It's reunion time again for the Cold
by Vincent Fumar (November, 1987) Times-Picayune
The history of the Cold can be described as brief and frantic - from its enormous local success in 1980-82 to a series of breakups and reunions. Now, some five years after its first breakup, Cold reunion-time is upon us once again - tonight and Saturday night at Jimmy's. Cold guitarist Kevin Radecker hasn't any idea how many people will show up.
"Maybe some of the people who used to come to our shows have moved out of New Orleans," Radecker said over the phone from his Los Angeles home. "Maybe people now 19 or 20 never did see us. It's a crap-shoot. I just don't know how many people are going to be there. The only predictable thing, the thing we can control, is how tight a show it will be."
In its heyday, the Cold was the biggest attraction on the local club scene. Its music was a mixture of several 1960s pop styles, and was delivered with an appealing energy. In 1982, near the peak of its popularity, it disbanded. Several reunions followed, including one that featured only four of the original five members. This weekend's shows will feature all five - guitarists Radecker, Bert Smith and Vance DeGeneres; vocalist Barbara Menendez; and drummer Chris Luckette.
"Just the thought of the five of us back in the rehearsal hall is something to look forward to," Radecker said. "We always dealt with each other with a certain amount of tension - a fun tension. We drew up a list of every song we ever did, maybe 60 or 70 songs, and just whittled it down to what we want to do. It'll be stuff that people will recognize. Opening for us Friday is a band from Baton Rouge called Boulevard Six, and on Saturday it'll be the Wayward Youth featuring 'Rockin' Rick Connick. I think it's going to be fun again."
Since the band's breakup, Radecker and DeGeneres have moved to Los Angeles. (Radecker describes himself as "a working stiff" who also still shops his songs around.) Menendez did the same thing but recently moved back to New Orleans. Smith has been out of the music business, and Luckette is now playing for Force of Habit.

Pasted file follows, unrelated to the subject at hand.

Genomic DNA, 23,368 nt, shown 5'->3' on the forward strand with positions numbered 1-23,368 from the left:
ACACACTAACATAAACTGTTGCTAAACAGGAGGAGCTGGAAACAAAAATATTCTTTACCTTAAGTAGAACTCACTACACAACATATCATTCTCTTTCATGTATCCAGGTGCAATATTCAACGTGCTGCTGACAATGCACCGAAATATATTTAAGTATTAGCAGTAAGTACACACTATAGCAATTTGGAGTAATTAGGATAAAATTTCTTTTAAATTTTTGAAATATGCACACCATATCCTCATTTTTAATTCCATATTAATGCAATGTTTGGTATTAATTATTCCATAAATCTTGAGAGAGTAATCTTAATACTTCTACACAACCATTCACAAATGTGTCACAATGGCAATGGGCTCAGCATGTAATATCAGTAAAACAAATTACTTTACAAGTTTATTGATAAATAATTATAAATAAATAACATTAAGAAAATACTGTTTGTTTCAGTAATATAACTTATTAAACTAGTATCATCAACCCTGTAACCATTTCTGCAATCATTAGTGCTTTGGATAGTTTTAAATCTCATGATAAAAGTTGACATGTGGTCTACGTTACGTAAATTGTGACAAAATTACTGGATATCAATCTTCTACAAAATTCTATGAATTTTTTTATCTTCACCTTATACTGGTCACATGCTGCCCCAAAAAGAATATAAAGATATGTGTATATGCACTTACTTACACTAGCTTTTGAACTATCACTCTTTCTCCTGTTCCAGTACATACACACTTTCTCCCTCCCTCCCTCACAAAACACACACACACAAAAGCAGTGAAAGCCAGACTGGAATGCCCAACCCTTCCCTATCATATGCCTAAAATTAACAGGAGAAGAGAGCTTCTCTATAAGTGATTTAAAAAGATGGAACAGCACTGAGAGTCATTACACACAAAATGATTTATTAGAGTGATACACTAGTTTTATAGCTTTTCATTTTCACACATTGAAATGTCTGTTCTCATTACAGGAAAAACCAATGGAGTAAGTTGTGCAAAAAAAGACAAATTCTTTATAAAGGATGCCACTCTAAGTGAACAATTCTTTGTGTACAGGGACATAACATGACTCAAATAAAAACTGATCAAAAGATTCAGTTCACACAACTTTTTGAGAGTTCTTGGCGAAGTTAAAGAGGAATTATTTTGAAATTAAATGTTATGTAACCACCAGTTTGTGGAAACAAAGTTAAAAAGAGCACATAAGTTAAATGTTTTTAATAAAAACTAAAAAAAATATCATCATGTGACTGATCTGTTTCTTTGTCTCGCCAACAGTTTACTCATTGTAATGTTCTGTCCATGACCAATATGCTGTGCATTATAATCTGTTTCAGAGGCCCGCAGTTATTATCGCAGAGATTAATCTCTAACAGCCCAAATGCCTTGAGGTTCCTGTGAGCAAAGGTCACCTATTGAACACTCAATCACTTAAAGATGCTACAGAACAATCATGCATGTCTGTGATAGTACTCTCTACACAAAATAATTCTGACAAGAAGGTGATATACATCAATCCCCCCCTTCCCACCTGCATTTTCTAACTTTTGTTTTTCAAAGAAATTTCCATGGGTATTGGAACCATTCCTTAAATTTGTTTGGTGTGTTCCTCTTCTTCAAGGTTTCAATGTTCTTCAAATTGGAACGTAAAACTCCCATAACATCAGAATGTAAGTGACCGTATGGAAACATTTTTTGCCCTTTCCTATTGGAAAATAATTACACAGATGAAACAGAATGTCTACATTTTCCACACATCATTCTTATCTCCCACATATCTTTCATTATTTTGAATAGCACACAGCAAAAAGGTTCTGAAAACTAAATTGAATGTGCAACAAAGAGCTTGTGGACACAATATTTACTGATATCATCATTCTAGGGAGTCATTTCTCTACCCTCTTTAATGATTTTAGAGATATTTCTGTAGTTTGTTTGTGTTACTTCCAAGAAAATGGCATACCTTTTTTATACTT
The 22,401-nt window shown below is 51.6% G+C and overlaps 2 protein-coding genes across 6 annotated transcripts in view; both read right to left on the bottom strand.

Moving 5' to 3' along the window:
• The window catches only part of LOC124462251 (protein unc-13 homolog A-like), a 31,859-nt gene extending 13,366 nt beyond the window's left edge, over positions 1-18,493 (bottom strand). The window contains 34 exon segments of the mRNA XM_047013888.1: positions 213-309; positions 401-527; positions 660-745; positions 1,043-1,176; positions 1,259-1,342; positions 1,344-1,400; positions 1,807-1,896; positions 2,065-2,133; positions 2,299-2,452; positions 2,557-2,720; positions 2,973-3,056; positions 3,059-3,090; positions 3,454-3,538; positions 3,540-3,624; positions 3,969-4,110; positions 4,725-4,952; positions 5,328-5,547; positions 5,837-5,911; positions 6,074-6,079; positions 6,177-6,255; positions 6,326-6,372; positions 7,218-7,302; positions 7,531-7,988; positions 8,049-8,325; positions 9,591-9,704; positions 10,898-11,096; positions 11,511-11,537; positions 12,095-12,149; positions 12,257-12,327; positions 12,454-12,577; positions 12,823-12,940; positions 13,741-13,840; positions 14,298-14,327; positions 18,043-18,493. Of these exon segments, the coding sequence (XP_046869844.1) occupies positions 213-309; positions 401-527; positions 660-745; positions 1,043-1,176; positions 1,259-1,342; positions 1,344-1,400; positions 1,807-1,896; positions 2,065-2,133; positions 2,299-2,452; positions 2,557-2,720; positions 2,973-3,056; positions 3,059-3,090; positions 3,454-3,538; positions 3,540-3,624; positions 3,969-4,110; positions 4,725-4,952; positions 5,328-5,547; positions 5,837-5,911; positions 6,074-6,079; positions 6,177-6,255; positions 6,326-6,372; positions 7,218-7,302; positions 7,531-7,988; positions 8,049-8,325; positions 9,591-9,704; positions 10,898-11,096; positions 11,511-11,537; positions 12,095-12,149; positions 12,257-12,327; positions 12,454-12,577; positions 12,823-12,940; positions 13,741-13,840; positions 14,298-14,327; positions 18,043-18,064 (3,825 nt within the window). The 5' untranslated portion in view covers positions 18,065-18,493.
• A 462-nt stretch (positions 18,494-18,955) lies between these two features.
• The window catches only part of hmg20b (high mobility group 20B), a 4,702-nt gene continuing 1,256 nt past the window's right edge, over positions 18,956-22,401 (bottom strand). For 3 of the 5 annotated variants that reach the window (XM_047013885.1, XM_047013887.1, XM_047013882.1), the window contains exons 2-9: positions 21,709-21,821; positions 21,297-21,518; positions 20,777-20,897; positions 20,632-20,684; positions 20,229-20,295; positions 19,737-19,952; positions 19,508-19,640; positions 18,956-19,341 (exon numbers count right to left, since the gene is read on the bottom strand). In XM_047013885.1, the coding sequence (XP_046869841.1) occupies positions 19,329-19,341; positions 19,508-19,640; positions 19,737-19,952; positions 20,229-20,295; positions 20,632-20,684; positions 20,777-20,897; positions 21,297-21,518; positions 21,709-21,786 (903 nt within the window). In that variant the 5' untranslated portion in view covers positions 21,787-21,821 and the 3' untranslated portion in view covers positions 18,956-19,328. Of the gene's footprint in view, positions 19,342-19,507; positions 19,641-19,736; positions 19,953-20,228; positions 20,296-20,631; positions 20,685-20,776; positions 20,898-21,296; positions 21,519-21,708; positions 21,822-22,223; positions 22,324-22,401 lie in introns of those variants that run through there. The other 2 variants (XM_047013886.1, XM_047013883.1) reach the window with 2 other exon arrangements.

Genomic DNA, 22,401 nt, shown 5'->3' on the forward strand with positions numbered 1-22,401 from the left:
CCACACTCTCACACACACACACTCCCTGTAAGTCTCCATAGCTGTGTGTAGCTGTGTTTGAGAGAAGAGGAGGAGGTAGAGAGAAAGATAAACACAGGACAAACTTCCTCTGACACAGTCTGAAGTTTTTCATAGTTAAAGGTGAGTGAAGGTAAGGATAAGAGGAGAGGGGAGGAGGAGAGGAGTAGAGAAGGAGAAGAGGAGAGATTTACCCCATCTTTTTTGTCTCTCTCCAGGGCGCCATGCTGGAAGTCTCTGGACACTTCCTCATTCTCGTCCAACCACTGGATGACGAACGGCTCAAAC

According to Radecker, circumstances have changed not only for Cold members, but for rock music in general. "At the time that we came up, there were a lot of people starting bands," he said. "There was an underground rumbling happening. But the whole club scene has changed. I think MTV has
changed the way people think about music. Instead of going to see a live band and having this communal rite every week, rock music has become - I hate to use the word 'commercialized', but that's what it is. You make an expensive video, and you've got to sell yourself. Back then, we were part of this underground thing happening. We played the clubs regularly, put on an exciting show where people would leave dripping wet and feeling good. Now, it's a totally different scene."
But much of the Cold's legacy, as Radecker sees it, is in its songs. Some were captured on its singles and two albums, "16 Songs off a Dead Band's Chest" and "Major Minor".
"I'd say that most are just good, basic songs," he said. "They hold up. Our most popular song would have to be "You". But people who came to see us every night would be burned out on it. The most off-the-wall song would have to be the combination of "You Know My Name" and "We Can Have Sex but I'm Not Very Good". We also did "Green Slime"."
The Cold's records continue to sell, though not always officially. Rumors have emerged lately of bootlegged Cold material. "It did surprise me," Radecker said of the continued sales. "It's good to hear that there's still interest in us. Several record stores in the New Orleans area in the last year or so have asked about getting more copies of the '16 Songs' LP which is out of print. We pressed 3000 copies of it. But I've also heard of people bootlegging it. And somebody told me of going to a store in the French Quarter, where five of our singles were displayed on the wall. Each was priced at $10."
Asked if there was any one lesson he learned from his experience with the Cold,
Radecker answered," It’s a great way to make a living, but all bands eventually